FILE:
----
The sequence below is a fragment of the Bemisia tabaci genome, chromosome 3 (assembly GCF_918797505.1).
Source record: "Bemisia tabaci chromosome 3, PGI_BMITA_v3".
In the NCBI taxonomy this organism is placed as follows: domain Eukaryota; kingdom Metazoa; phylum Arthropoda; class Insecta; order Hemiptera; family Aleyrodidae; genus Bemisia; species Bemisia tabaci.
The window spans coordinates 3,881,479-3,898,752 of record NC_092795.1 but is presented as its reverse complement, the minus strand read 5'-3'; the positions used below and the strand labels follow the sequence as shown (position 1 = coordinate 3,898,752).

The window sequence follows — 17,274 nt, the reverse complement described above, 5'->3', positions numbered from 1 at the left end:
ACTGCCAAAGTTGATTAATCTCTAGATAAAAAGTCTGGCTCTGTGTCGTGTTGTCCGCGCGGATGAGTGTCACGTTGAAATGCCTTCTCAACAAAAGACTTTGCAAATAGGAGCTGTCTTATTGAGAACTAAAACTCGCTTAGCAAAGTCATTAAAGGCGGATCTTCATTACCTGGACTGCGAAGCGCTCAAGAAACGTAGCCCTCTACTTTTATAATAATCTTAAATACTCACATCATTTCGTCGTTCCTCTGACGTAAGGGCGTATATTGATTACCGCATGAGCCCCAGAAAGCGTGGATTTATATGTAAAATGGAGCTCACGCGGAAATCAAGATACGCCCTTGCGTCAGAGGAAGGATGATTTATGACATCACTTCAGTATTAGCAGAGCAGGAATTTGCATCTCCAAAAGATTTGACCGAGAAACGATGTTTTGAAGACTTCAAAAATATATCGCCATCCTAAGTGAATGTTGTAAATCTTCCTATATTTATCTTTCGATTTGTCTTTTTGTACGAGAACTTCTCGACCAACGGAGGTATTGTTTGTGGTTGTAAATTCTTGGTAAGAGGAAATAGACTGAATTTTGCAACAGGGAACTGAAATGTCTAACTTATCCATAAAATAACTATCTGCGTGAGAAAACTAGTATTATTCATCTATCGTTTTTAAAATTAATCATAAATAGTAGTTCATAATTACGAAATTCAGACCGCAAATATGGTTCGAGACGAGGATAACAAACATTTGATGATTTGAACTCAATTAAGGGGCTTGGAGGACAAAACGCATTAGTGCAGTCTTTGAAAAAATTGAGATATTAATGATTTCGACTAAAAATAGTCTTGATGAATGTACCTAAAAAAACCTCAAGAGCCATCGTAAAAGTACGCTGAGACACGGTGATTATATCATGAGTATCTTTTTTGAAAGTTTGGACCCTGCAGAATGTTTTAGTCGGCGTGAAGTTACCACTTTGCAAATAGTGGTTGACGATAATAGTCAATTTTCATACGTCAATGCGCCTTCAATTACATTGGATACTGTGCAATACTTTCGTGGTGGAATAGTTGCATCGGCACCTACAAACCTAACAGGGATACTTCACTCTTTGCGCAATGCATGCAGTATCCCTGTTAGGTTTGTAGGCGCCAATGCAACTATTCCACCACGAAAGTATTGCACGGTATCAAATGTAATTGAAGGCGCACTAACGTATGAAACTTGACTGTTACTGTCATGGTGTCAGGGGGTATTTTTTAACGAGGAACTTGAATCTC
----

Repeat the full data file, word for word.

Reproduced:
The sequence below is a fragment of the Bemisia tabaci genome, chromosome 3 (assembly GCF_918797505.1).
Source record: "Bemisia tabaci chromosome 3, PGI_BMITA_v3".
In the NCBI taxonomy this organism is placed as follows: domain Eukaryota; kingdom Metazoa; phylum Arthropoda; class Insecta; order Hemiptera; family Aleyrodidae; genus Bemisia; species Bemisia tabaci.
The window spans coordinates 3,881,479-3,898,752 of record NC_092795.1 but is presented as its reverse complement, the minus strand read 5'-3'; the positions used below and the strand labels follow the sequence as shown (position 1 = coordinate 3,898,752).

The window sequence follows — 17,274 nt, the reverse complement described above, 5'->3', positions numbered from 1 at the left end:
ACTGCCAAAGTTGATTAATCTCTAGATAAAAAGTCTGGCTCTGTGTCGTGTTGTCCGCGCGGATGAGTGTCACGTTGAAATGCCTTCTCAACAAAAGACTTTGCAAATAGGAGCTGTCTTATTGAGAACTAAAACTCGCTTAGCAAAGTCATTAAAGGCGGATCTTCATTACCTGGACTGCGAAGCGCTCAAGAAACGTAGCCCTCTACTTTTATAATAATCTTAAATACTCACATCATTTCGTCGTTCCTCTGACGTAAGGGCGTATATTGATTACCGCATGAGCCCCAGAAAGCGTGGATTTATATGTAAAATGGAGCTCACGCGGAAATCAAGATACGCCCTTGCGTCAGAGGAAGGATGATTTATGACATCACTTCAGTATTAGCAGAGCAGGAATTTGCATCTCCAAAAGATTTGACCGAGAAACGATGTTTTGAAGACTTCAAAAATATATCGCCATCCTAAGTGAATGTTGTAAATCTTCCTATATTTATCTTTCGATTTGTCTTTTTGTACGAGAACTTCTCGACCAACGGAGGTATTGTTTGTGGTTGTAAATTCTTGGTAAGAGGAAATAGACTGAATTTTGCAACAGGGAACTGAAATGTCTAACTTATCCATAAAATAACTATCTGCGTGAGAAAACTAGTATTATTCATCTATCGTTTTTAAAATTAATCATAAATAGTAGTTCATAATTACGAAATTCAGACCGCAAATATGGTTCGAGACGAGGATAACAAACATTTGATGATTTGAACTCAATTAAGGGGCTTGGAGGACAAAACGCATTAGTGCAGTCTTTGAAAAAATTGAGATATTAATGATTTCGACTAAAAATAGTCTTGATGAATGTACCTAAAAAAACCTCAAGAGCCATCGTAAAAGTACGCTGAGACACGGTGATTATATCATGAGTATCTTTTTTGAAAGTTTGGACCCTGCAGAATGTTTTAGTCGGCGTGAAGTTACCACTTTGCAAATAGTGGTTGACGATAATAGTCAATTTTCATACGTCAATGCGCCTTCAATTACATTGGATACTGTGCAATACTTTCGTGGTGGAATAGTTGCATCGGCACCTACAAACCTAACAGGGATACTTCACTCTTTGCGCAATGCATGCAGTATCCCTGTTAGGTTTGTAGGCGCCAATGCAACTATTCCACCACGAAAGTATTGCACGGTATCAAATGTAATTGAAGGCGCACTAACGTATGAAACTTGACTGTTACTGTCATGGTGTCAGGGGGTATTTTTTAACGAGGAACTTGAATCTC